Software architecture refers to the organization of a system, a reflection as to how all systems work together.
Software architecture is like housing architecture.
When building a house, you first architect it. Each room is designed for a specific purpose.
Piping and electricity is diligently planned to interact throughout the house.
Doors allow you to travel between rooms whereas walls block off access to rooms.
In other words...
Software architecture is the organizational makeup of the entire system.
It's one thing to know what a term means, but that is worthless if you don't know why you should know what software architecture is in the first place. Let's break down the importance of this tech term based on two high level categories. We'll walk through an explanation as well as provide a score, 1-10, that shows you how much you should care about software architecture.
The first will be if you do not have a product yet. This means that you don't have a physical product. Maybe you're in the ideation phase, or maybe you're almost ready to start development. Whichever it is, we'll get into why software architecture is important and why you should or shouldn't care about it if you do not have a product.
Your software architecture is going to be the foundation of your product, so it is important that you understand this term, why it matters, and ensure that your developers are planning ahead to build a proper architecture. If you skip over on this step and don't plan ahead, you will create many problems for yourself as you scale.
Live Product: 8/10
The second category is if you do have a live product. Maybe you just launched your business or maybe it's been live for years and you're continuing to improve its quality. Regardless of the scenario, if your product is live, software architecture carries a different weight.
This term is even more important once your product is live because with proper architecture comes proper scalability. As you want to build new features, integrate with other platforms, it is important that you do so in a way that aligns with scalable architecture.
So you know what software architecture is, by definition. You know if you should care about it or not depending on your situation as a business/company/product. To dig in deeper, we will walk through some examples so we can make sure you really have a solid grasp on software architecture.
10 common software architecture patterns:
We're going to walk through the 10 most common examples of software architecture. While 10 common examples is a lot, this will help give you a grasp as to the breadth of directions you can go when planning out your architecture.
- Layered Pattern
This is a simple way of outlining the layers of your architecture. This can be used if your software product can be simplified and broken down into high-level buckets. Typically in Layered Patterns, you'll find four categories: UI layer, Application or Service layer, Business logic layer, Data layer.
- Client-server Pattern
This pattern is to describe the relationship between two parties: a Client and a Server. A Client is representative of an end-user. A server is representative of the product itself. There typically will be multiple Clients with just one Server. An email provider is a perfect example of a piece of software that can be broken into a Client-server Pattern.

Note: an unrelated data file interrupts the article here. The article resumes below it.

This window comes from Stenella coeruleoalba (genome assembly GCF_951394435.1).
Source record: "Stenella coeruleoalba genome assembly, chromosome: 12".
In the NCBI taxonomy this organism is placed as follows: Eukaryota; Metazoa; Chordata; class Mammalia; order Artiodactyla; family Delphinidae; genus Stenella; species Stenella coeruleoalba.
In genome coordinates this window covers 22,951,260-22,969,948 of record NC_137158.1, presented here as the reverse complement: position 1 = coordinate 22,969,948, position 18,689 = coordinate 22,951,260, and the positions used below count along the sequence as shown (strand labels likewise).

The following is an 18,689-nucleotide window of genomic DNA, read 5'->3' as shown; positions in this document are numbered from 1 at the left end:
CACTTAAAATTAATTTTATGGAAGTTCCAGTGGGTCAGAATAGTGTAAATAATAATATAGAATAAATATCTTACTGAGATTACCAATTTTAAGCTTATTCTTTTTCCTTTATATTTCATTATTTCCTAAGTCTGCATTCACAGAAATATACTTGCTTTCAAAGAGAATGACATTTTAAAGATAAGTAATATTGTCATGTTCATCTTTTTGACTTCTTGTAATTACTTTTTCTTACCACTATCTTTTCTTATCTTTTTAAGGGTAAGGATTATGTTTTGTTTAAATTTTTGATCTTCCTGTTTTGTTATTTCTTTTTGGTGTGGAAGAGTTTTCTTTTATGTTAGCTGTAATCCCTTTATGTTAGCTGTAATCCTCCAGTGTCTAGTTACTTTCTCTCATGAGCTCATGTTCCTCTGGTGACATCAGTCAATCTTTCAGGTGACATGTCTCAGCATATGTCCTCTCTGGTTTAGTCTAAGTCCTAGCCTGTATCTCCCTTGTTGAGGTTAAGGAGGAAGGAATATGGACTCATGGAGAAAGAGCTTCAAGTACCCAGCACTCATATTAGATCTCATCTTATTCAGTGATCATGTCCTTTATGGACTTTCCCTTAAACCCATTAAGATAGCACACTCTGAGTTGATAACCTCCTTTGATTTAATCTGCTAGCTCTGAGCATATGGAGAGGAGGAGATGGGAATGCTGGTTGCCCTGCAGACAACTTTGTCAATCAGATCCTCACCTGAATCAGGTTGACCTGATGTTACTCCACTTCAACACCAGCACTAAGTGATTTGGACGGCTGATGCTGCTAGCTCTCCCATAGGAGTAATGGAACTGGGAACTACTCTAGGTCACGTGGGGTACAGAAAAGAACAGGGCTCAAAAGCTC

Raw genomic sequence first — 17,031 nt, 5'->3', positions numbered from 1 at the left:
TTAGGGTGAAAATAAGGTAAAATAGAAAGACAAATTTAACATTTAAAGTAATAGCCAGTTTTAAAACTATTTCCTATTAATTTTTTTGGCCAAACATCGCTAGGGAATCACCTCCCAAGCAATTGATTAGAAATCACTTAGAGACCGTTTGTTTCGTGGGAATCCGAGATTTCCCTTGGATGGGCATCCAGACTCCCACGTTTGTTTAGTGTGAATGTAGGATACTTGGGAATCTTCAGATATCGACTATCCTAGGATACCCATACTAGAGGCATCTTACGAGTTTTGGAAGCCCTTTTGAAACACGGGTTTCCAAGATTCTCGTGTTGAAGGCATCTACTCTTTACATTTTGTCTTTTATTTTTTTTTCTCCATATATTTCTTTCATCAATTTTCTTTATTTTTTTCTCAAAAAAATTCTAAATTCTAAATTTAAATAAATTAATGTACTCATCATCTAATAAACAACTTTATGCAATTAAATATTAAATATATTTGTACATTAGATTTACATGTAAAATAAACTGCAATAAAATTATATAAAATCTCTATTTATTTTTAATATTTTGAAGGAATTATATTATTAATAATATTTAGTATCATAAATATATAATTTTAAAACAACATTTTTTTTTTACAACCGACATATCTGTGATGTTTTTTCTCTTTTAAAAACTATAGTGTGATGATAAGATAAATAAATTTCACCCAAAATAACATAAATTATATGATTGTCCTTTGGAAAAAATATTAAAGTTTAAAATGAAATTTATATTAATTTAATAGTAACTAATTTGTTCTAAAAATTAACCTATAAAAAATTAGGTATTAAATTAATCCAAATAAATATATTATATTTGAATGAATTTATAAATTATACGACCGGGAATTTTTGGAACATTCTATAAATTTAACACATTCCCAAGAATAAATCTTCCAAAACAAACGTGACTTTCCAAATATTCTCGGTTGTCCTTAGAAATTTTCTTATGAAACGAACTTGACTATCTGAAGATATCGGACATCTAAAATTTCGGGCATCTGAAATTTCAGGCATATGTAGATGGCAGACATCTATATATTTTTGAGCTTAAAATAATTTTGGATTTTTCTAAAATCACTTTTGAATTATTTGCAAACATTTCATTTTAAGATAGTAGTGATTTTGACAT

- Master-slave Pattern
Aligned with its name, this layer centers around a single master that directs slaves to do work. In order for this to suffice as a diagram, you need to be sure that you have one source of data that is the master with a multitude of other sources that are synced to the master, known as the slaves.
- Peer-to-peer Pattern
This type of architecture pattern is built to treat all components as equals, or peers. Each peer is able to send and receive information from one another - there is no master nor direction. The blockchain is a good example of a peer-to-peer pattern, as there is no centralized authority that dictates the actions of others.
- Event-bus Pattern
This pattern consists of four main categories: event source, event listener, channel, event bus. This pattern is used to break down patterns that are centered around events.
- Pipe-filter Pattern
This pattern is for filtering through a stream of data. Imagine a pipe with multiple filters, as the data flows through the pipe, it gets pushed through each filter, filtering out certain information. Once it has passed through all filters in the pipe, the resulting information becomes synchronized.
- Model-view-controller Pattern
The goal here is to divide an application into three main parts: model, view, controller (also referred to as MVC). The model contains the core function and data. The view will display the information to the user. The controller will allow the user to input information.
- Blackboard Pattern
This is going to be one of your more abstract patterns, as it is built for when there is no single strategy in mind to solve an equation. For example, with language recognition, you have to just continue aggregating data that you hear in order to eventually identify what the language spoken is. This pattern is broken up into three parts: blackboard, knowledge source, and control component.
- Broker Pattern
A broker pattern allows distributed systems to interact with one another via remove services. A broker itself is responsible for coordinating the communication of components.
- Interpreter Pattern
The goal here is to build a pattern that is meant to interpret information. The interpreter pattern will take in information of a consistent language and work to interpret that information.